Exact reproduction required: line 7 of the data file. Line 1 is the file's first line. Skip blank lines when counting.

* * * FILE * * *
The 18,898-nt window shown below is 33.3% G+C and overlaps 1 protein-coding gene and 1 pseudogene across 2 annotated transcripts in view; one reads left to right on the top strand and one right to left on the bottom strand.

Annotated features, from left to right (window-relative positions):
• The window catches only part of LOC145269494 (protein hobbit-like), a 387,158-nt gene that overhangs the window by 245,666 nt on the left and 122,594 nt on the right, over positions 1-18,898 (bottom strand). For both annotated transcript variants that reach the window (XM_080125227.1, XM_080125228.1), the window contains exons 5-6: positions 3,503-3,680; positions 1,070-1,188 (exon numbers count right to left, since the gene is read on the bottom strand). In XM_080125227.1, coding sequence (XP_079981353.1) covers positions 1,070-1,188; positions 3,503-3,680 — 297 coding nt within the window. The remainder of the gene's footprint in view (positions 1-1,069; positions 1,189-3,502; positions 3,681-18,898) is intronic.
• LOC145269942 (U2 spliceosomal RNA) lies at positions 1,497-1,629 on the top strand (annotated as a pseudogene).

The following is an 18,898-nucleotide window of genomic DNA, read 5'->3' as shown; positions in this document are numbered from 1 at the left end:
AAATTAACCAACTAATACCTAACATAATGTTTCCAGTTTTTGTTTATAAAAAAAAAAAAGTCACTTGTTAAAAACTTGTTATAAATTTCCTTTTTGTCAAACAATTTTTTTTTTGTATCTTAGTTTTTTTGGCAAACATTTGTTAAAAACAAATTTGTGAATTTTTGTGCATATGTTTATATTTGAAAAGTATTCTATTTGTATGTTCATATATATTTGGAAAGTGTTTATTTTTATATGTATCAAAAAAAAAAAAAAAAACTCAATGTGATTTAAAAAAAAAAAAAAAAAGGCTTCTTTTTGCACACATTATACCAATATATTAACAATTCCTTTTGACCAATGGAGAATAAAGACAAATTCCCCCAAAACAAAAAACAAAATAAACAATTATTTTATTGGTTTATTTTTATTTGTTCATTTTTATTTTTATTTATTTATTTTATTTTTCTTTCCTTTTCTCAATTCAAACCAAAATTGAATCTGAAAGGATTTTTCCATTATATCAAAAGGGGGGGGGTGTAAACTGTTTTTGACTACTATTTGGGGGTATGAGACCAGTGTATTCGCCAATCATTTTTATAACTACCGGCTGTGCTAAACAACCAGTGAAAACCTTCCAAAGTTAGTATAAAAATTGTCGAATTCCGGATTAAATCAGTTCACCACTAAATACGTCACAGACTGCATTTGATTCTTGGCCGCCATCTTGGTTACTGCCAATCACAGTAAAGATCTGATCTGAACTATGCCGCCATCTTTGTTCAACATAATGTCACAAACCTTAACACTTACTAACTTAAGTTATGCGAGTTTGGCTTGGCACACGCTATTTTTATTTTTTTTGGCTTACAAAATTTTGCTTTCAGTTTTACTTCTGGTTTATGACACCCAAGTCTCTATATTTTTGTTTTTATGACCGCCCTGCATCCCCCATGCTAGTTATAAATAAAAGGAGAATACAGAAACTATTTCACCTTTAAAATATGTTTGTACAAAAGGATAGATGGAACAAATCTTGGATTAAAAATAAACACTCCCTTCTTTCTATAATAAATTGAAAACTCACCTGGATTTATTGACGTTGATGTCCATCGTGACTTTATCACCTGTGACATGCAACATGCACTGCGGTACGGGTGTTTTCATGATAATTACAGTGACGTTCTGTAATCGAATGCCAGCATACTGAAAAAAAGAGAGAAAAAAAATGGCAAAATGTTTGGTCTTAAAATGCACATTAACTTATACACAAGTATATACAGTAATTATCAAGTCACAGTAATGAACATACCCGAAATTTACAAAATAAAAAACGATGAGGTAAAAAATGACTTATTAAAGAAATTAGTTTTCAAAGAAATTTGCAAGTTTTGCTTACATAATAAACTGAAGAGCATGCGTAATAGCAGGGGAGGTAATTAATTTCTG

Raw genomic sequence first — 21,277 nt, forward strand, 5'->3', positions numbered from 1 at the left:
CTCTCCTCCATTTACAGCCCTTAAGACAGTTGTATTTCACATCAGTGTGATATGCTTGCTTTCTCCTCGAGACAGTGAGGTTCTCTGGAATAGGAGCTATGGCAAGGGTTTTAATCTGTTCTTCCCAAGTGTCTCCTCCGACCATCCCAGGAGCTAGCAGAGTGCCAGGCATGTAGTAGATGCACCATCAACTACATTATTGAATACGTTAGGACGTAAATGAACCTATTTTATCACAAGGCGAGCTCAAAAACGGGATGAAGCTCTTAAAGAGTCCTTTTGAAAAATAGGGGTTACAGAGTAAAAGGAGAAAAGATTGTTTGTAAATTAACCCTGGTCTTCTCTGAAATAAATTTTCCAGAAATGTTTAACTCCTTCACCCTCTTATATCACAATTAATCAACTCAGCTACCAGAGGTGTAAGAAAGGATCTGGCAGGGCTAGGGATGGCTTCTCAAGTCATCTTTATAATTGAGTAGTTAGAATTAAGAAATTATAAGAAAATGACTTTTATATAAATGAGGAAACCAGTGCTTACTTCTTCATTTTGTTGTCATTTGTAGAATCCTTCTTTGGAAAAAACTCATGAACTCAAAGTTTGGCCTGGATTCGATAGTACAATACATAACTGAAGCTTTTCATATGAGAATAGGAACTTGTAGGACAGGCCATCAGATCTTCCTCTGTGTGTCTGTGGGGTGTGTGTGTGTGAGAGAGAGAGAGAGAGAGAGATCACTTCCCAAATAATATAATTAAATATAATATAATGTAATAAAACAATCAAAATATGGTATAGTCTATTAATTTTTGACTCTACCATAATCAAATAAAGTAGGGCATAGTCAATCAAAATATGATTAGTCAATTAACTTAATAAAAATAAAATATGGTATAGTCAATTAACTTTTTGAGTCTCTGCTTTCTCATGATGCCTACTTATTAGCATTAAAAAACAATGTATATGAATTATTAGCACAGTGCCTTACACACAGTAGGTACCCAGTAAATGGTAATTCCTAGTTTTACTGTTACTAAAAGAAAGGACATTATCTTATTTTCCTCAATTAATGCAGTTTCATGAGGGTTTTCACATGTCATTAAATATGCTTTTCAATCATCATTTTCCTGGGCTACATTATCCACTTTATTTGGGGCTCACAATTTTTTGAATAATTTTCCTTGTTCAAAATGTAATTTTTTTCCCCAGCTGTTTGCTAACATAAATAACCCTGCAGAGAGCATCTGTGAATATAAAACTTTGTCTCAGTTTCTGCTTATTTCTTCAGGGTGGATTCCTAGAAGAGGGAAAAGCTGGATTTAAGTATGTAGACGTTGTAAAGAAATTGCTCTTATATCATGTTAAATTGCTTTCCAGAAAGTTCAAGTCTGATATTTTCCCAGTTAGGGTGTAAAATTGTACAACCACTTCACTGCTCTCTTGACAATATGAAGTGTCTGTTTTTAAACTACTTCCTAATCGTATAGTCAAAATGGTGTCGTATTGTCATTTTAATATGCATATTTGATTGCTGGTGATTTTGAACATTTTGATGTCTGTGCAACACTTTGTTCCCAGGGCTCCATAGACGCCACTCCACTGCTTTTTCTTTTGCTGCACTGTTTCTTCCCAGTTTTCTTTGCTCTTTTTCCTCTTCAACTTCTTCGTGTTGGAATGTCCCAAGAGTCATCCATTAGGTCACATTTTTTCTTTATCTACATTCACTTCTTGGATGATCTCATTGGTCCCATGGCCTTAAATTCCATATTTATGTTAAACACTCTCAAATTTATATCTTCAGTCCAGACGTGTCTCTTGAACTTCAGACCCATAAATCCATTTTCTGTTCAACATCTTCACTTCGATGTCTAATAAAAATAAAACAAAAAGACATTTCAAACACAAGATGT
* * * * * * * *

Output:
Raw genomic sequence first — 21,277 nt, forward strand, 5'->3', positions numbered from 1 at the left: